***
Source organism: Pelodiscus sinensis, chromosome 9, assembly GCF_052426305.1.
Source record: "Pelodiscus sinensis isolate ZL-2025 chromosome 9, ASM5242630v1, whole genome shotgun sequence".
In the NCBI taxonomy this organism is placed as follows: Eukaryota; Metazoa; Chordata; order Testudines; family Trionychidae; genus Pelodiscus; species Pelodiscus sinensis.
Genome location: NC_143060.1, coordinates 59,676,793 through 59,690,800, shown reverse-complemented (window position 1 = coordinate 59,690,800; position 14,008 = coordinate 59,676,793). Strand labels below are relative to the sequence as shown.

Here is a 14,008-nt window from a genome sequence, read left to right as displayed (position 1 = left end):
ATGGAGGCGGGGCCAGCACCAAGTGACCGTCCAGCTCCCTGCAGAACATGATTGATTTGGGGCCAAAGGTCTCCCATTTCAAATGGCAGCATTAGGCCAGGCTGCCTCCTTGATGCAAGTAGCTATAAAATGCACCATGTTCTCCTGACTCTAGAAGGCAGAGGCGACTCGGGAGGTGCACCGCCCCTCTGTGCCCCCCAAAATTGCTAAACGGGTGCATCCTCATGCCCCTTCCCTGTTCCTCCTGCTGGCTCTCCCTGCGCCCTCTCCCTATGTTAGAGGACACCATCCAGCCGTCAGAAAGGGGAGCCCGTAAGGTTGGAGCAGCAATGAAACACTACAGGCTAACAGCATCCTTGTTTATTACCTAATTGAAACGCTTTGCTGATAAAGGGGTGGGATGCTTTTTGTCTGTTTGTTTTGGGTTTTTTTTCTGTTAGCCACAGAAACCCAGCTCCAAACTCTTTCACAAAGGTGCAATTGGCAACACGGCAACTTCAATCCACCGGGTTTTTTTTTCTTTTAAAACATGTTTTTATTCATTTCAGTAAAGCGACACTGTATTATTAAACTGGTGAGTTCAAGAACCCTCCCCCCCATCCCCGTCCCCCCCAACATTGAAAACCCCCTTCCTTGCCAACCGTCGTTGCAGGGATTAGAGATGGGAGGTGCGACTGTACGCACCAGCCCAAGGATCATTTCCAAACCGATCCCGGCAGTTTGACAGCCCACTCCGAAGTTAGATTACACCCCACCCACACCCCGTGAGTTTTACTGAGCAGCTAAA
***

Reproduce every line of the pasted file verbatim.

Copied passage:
Source organism: Pelodiscus sinensis, chromosome 9, assembly GCF_052426305.1.
Source record: "Pelodiscus sinensis isolate ZL-2025 chromosome 9, ASM5242630v1, whole genome shotgun sequence".
In the NCBI taxonomy this organism is placed as follows: Eukaryota; Metazoa; Chordata; order Testudines; family Trionychidae; genus Pelodiscus; species Pelodiscus sinensis.
Genome location: NC_143060.1, coordinates 59,676,793 through 59,690,800, shown reverse-complemented (window position 1 = coordinate 59,690,800; position 14,008 = coordinate 59,676,793). Strand labels below are relative to the sequence as shown.

Here is a 14,008-nt window from a genome sequence, read left to right as displayed (position 1 = left end):
ATGGAGGCGGGGCCAGCACCAAGTGACCGTCCAGCTCCCTGCAGAACATGATTGATTTGGGGCCAAAGGTCTCCCATTTCAAATGGCAGCATTAGGCCAGGCTGCCTCCTTGATGCAAGTAGCTATAAAATGCACCATGTTCTCCTGACTCTAGAAGGCAGAGGCGACTCGGGAGGTGCACCGCCCCTCTGTGCCCCCCAAAATTGCTAAACGGGTGCATCCTCATGCCCCTTCCCTGTTCCTCCTGCTGGCTCTCCCTGCGCCCTCTCCCTATGTTAGAGGACACCATCCAGCCGTCAGAAAGGGGAGCCCGTAAGGTTGGAGCAGCAATGAAACACTACAGGCTAACAGCATCCTTGTTTATTACCTAATTGAAACGCTTTGCTGATAAAGGGGTGGGATGCTTTTTGTCTGTTTGTTTTGGGTTTTTTTTCTGTTAGCCACAGAAACCCAGCTCCAAACTCTTTCACAAAGGTGCAATTGGCAACACGGCAACTTCAATCCACCGGGTTTTTTTTTCTTTTAAAACATGTTTTTATTCATTTCAGTAAAGCGACACTGTATTATTAAACTGGTGAGTTCAAGAACCCTCCCCCCCATCCCCGTCCCCCCCAACATTGAAAACCCCCTTCCTTGCCAACCGTCGTTGCAGGGATTAGAGATGGGAGGTGCGACTGTACGCACCAGCCCAAGGATCATTTCCAAACCGATCCCGGCAGTTTGACAGCCCACTCCGAAGTTAGATTACACCCCACCCACACCCCGTGAGTTTTACTGAGCAGCTAAA